Pepe the Frog cartoon.
(photo credit: WIKIMEDIA COMMONS/ 9VJ)
Matt Furie, the cartoonist responsible for the infamous "Pepe the Frog" cartoon has filed a complaint with a California court over unauthorized use of his creation.
Pepe the Frog was created in 2005 for a comic strip, but rose to prominence as symbol of the alt-right movement some 8 years later. Today, is is nominally synonymous with the movement and its antisemitism, as has been considered by the Anti-Defamation League as a hate symbol.
Furie's lawsuit was filed against Infowars, an American conspiracy theorist website run by Alex Jones. Jones's website is selling a "Make America Great Again" poster that features Pepe the Frog, US President Donald Trump along with Jones himself, Counselor to the president Kellyanne Conway, media personality and former Breitbart editor Milo Yiannopolous, among others.
The poster, still available on the Infowars site, retails for $29.95.
Furie's complaint is based on copyright infringement; the complaint states that he did not "authorize the use of the Pepe image or character in this poster, and does not approve of the association of Pepe with Alex Jones or any of the other figures shown."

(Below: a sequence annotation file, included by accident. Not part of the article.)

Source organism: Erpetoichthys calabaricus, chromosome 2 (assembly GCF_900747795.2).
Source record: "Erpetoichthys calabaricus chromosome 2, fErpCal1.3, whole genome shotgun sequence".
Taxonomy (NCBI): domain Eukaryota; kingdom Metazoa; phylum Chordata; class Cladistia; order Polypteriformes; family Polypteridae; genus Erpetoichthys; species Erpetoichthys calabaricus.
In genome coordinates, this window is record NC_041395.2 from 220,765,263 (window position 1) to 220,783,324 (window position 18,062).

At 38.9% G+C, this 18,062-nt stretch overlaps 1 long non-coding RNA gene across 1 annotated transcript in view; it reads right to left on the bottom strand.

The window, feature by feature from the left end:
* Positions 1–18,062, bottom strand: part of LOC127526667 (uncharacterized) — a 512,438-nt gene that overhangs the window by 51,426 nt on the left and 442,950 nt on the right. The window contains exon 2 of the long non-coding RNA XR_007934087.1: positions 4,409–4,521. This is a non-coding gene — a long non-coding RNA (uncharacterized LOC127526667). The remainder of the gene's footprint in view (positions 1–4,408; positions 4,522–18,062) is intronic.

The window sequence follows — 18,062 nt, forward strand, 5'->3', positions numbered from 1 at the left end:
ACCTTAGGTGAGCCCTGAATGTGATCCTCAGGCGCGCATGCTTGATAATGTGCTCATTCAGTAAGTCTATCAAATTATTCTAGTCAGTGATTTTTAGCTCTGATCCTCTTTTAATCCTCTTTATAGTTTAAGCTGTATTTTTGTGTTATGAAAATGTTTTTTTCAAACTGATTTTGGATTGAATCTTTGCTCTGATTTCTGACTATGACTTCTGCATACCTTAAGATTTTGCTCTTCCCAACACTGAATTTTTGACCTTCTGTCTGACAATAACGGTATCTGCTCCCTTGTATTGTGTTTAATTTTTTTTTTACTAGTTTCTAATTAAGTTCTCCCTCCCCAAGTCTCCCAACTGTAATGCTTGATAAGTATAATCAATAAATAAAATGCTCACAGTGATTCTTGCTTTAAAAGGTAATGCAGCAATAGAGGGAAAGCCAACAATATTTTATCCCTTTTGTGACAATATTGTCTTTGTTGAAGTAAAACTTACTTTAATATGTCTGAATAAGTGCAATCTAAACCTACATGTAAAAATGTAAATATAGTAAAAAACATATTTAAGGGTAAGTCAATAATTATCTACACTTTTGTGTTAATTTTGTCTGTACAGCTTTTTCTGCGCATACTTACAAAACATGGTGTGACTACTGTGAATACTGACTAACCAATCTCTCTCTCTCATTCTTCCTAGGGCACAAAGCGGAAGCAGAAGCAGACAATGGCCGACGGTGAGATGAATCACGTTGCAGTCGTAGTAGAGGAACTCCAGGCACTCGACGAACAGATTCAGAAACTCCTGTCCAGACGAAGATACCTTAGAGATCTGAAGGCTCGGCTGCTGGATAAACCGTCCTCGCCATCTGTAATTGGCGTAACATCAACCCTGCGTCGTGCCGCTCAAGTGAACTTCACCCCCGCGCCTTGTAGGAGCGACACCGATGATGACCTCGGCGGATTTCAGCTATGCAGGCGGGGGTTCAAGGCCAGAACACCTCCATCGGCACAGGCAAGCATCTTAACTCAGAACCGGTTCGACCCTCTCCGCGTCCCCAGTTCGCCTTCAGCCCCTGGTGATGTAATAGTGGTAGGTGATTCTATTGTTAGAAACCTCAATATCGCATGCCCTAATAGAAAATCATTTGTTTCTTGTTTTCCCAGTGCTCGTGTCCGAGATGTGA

This is Furie's first complaint regarding the usage of Pepe. When the symbol became closely linked to the alt-right movement - which has espoused racist, antisemitic and pro-Nazi ideologies - Furie said that while "it sucks," he "can't control it."
Furie ceased using the frog
in his comics after its image became tainted.
Yair Netanyahu, son of Prime Minister Benjamin Netanyahu, famously used an image
of the frog on his Facebook page in what some called an antisemitic tirade against Hungarian-American billionaire George Soros. The post, since removed, earned him praise from alt-right and Ku Klux Klan affiliates.